Through the Child Labour (Prohibition & Regulation) Act, 1986, the Government warned of prosecution and penal action for the employment of children but child labor activists criticize the legislation as inadequate that could drive children to worse situations. Currently, millions of children are employed as domestic servants or workers, helpers in roadside dhabhas, restaurants, hotels, motels, teashops, resorts, spas, and other recreational centers. Activists say that the bill does not say what the unemployed children will do from October 10, the date of enforcement, and fear that these children may be forced into prostitution and clandestine enslavement.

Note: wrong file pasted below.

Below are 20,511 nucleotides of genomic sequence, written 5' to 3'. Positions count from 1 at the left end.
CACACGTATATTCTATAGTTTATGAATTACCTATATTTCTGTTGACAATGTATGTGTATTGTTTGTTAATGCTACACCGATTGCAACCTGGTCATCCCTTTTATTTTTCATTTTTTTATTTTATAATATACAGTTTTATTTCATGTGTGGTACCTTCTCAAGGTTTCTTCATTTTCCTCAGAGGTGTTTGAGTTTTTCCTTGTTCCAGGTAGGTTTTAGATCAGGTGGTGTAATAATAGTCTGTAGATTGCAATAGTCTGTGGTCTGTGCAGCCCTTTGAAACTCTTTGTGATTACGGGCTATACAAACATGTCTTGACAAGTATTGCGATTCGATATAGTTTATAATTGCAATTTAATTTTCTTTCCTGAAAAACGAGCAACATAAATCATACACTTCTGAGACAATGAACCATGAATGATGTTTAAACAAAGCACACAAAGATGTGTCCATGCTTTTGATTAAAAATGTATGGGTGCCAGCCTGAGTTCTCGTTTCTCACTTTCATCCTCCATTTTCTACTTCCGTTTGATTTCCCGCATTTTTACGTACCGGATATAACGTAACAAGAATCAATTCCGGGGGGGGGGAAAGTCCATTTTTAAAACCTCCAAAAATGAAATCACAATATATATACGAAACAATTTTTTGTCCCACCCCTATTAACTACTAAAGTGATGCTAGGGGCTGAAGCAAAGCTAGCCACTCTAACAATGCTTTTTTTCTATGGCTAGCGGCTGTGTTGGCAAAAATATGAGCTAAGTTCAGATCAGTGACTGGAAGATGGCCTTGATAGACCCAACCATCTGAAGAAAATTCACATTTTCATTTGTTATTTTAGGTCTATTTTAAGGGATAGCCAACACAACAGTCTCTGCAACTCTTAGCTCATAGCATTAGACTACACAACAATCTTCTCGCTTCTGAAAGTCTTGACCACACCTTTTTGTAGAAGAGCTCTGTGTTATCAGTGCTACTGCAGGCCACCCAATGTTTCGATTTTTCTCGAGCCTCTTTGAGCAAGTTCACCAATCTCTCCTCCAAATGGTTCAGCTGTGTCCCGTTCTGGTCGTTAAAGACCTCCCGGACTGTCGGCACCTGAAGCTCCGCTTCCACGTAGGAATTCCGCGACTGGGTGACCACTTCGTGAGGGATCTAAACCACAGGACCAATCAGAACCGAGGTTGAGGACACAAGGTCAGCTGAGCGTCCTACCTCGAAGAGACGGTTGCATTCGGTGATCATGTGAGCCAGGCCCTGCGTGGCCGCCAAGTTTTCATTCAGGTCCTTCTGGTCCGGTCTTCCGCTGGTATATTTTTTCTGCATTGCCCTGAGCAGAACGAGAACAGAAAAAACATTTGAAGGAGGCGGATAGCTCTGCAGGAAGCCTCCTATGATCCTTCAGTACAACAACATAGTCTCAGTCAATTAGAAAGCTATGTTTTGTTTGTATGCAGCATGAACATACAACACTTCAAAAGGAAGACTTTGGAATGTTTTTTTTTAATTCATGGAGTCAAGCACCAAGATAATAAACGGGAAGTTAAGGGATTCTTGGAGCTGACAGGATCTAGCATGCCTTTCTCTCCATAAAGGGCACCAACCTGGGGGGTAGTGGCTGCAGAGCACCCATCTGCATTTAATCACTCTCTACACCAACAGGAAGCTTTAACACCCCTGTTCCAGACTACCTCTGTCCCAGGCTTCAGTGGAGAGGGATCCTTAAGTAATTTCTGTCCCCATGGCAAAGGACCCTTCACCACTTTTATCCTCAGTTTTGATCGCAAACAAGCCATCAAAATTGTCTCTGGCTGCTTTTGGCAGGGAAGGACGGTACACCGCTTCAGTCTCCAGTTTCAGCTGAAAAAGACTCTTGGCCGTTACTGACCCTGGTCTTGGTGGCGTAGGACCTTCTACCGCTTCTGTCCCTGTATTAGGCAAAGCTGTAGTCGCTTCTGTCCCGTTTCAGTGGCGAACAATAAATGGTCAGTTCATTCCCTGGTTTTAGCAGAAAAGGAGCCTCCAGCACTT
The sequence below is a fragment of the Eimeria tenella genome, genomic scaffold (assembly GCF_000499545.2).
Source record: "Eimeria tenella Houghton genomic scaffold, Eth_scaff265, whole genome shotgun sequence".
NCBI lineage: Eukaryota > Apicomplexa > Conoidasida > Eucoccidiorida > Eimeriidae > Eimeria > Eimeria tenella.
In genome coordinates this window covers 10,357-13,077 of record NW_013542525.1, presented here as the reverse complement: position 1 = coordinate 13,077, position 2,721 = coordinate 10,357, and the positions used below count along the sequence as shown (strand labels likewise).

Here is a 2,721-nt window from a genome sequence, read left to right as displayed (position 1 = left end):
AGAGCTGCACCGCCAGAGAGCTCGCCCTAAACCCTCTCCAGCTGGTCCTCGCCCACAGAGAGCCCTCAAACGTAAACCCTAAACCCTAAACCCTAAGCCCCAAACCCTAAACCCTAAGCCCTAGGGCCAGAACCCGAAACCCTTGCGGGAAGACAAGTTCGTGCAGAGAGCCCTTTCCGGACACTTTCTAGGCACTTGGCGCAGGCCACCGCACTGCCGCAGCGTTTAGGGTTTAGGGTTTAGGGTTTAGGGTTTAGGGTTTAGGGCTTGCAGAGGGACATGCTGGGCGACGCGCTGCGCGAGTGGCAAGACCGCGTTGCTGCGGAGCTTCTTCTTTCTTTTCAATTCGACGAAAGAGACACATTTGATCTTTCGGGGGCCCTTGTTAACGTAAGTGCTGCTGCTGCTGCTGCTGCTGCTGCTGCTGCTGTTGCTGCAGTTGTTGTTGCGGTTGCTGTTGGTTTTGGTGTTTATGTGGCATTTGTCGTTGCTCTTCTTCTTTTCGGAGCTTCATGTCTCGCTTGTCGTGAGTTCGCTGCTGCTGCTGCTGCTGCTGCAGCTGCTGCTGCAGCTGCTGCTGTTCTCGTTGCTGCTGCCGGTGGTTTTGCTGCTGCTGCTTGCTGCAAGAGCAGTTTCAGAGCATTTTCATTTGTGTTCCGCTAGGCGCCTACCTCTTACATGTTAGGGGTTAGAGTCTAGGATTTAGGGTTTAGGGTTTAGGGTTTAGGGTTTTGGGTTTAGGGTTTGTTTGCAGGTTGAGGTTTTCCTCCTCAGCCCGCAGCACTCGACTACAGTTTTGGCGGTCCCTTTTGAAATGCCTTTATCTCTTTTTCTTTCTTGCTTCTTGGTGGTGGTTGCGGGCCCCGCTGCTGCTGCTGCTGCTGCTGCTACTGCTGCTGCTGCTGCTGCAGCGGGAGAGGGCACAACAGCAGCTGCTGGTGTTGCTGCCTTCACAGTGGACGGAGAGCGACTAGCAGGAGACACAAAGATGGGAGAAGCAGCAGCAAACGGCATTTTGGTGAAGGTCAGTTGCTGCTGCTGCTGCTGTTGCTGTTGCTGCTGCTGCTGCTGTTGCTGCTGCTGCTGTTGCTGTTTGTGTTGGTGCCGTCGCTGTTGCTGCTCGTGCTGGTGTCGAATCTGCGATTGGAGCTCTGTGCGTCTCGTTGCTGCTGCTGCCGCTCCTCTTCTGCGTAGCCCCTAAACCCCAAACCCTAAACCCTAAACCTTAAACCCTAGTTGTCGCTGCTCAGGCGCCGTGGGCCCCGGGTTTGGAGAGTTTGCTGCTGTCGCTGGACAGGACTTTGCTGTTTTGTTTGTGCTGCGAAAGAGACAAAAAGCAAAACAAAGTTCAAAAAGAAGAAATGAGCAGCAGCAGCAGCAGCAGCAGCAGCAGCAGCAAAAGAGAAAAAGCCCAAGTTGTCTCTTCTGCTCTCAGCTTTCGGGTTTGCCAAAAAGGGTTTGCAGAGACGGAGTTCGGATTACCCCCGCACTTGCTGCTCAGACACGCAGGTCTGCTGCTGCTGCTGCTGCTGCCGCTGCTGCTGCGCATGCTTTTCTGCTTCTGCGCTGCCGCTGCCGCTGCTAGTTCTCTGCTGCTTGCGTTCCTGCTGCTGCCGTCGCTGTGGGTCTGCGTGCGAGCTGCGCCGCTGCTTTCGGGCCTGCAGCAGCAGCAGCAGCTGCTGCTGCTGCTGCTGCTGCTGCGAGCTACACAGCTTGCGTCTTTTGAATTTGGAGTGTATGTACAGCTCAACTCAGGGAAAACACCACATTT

A Technical Advisory Committee on Child Labour had recommended that these measures, so far limited only to Government employees, be extended to the whole nation. The panel found that these children are physically abused, suffer psychological trauma, and even sexually abuse but are invariably unreported and unnoticed as they take place in the closed areas not open to outside scrutiny. Furthermore, these children are made to work extraordinarily long hours and perform hazardous activities. The Government says that the children working in roadside dhabhas are the most vulnerable to sexual predators, drug abuse, and other life-changing illegal activities.
Responding to criticisms, the Labour Ministry is planning to strengthen its rehabilitation scheme under the National Child Labour Project that currently covers 250 child labor endemic districts.